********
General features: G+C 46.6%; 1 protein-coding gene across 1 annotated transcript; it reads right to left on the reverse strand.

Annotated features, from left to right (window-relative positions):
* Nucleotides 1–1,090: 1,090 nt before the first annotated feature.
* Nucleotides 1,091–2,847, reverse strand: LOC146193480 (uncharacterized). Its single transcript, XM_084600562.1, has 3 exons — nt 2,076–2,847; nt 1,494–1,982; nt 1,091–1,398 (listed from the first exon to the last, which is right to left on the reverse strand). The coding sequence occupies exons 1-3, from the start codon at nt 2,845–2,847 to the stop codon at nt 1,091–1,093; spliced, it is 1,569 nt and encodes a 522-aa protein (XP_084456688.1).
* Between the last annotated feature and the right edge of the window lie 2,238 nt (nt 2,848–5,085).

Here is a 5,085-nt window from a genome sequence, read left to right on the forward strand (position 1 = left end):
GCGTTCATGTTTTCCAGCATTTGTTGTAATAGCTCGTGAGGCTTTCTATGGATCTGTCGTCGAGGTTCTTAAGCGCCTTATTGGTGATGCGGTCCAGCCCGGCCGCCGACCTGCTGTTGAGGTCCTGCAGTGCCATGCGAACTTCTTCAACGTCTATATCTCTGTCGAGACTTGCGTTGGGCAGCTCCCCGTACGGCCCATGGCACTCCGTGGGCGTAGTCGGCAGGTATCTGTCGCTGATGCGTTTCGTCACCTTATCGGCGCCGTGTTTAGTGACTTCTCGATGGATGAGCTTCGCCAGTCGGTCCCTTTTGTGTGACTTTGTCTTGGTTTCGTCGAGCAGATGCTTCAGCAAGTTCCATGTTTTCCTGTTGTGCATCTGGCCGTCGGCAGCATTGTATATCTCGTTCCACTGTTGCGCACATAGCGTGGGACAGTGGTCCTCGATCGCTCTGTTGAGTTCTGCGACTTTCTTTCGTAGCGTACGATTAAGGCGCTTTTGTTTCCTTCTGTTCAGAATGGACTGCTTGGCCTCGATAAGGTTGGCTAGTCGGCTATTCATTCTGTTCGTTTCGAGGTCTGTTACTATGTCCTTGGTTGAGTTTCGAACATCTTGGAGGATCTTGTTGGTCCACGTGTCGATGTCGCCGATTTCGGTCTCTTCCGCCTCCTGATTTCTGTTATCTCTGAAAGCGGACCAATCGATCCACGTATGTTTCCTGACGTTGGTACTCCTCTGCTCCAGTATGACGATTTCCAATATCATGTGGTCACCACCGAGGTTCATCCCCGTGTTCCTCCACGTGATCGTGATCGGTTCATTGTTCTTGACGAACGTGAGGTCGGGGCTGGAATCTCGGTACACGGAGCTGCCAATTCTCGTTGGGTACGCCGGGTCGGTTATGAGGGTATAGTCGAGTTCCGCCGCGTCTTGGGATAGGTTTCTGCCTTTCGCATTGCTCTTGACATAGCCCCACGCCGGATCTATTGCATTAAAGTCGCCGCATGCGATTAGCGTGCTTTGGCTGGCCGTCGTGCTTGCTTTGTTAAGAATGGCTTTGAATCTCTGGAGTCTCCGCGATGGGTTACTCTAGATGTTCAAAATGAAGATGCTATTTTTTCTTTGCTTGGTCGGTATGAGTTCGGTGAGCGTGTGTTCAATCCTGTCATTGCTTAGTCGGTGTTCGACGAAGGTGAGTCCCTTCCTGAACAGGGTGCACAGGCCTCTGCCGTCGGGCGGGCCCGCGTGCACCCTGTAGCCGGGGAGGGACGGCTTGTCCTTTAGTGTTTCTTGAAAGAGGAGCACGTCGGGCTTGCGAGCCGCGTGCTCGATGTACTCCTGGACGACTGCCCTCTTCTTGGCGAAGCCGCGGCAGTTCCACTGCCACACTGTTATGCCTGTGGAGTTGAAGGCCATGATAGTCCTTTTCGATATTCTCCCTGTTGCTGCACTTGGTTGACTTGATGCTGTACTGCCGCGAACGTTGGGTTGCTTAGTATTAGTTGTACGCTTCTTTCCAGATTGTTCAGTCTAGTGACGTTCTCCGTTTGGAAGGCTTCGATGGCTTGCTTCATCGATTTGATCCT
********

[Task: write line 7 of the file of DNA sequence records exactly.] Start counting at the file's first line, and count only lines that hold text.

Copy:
GCGTTCATGTTTTCCAGCATTTGTTGTAATAGCTCGTGAGGCTTTCTATGGATCTGTCGTCGAGGTTCTTAAGCGCCTTATTGGTGATGCGGTCCAGCCCGGCCGCCGACCTGCTGTTGAGGTCCTGCAGTGCCATGCGAACTTCTTCAACGTCTATATCTCTGTCGAGACTTGCGTTGGGCAGCTCCCCGTACGGCCCATGGCACTCCGTGGGCGTAGTCGGCAGGTATCTGTCGCTGATGCGTTTCGTCACCTTATCGGCGCCGTGTTTAGTGACTTCTCGATGGATGAGCTTCGCCAGTCGGTCCCTTTTGTGTGACTTTGTCTTGGTTTCGTCGAGCAGATGCTTCAGCAAGTTCCATGTTTTCCTGTTGTGCATCTGGCCGTCGGCAGCATTGTATATCTCGTTCCACTGTTGCGCACATAGCGTGGGACAGTGGTCCTCGATCGCTCTGTTGAGTTCTGCGACTTTCTTTCGTAGCGTACGATTAAGGCGCTTTTGTTTCCTTCTGTTCAGAATGGACTGCTTGGCCTCGATAAGGTTGGCTAGTCGGCTATTCATTCTGTTCGTTTCGAGGTCTGTTACTATGTCCTTGGTTGAGTTTCGAACATCTTGGAGGATCTTGTTGGTCCACGTGTCGATGTCGCCGATTTCGGTCTCTTCCGCCTCCTGATTTCTGTTATCTCTGAAAGCGGACCAATCGATCCACGTATGTTTCCTGACGTTGGTACTCCTCTGCTCCAGTATGACGATTTCCAATATCATGTGGTCACCACCGAGGTTCATCCCCGTGTTCCTCCACGTGATCGTGATCGGTTCATTGTTCTTGACGAACGTGAGGTCGGGGCTGGAATCTCGGTACACGGAGCTGCCAATTCTCGTTGGGTACGCCGGGTCGGTTATGAGGGTATAGTCGAGTTCCGCCGCGTCTTGGGATAGGTTTCTGCCTTTCGCATTGCTCTTGACATAGCCCCACGCCGGATCTATTGCATTAAAGTCGCCGCATGCGATTAGCGTGCTTTGGCTGGCCGTCGTGCTTGCTTTGTTAAGAATGGCTTTGAATCTCTGGAGTCTCCGCGATGGGTTACTCTAGATGTTCAAAATGAAGATGCTATTTTTTCTTTGCTTGGTCGGTATGAGTTCGGTGAGCGTGTGTTCAATCCTGTCATTGCTTAGTCGGTGTTCGACGAAGGTGAGTCCCTTCCTGAACAGGGTGCACAGGCCTCTGCCGTCGGGCGGGCCCGCGTGCACCCTGTAGCCGGGGAGGGACGGCTTGTCCTTTAGTGTTTCTTGAAAGAGGAGCACGTCGGGCTTGCGAGCCGCGTGCTCGATGTACTCCTGGACGACTGCCCTCTTCTTGGCGAAGCCGCGGCAGTTCCACTGCCACACTGTTATGCCTGTGGAGTTGAAGGCCATGATAGTCCTTTTCGATATTCTCCCTGTTGCTGCACTTGGTTGACTTGATGCTGTACTGCCGCGAACGTTGGGTTGCTTAGTATTAGTTGTACGCTTCTTTCCAGATTGTTCAGTCTAGTGACGTTCTCCGTTTGGAAGGCTTCGATGGCTTGCTTCATCGATTTGATCCT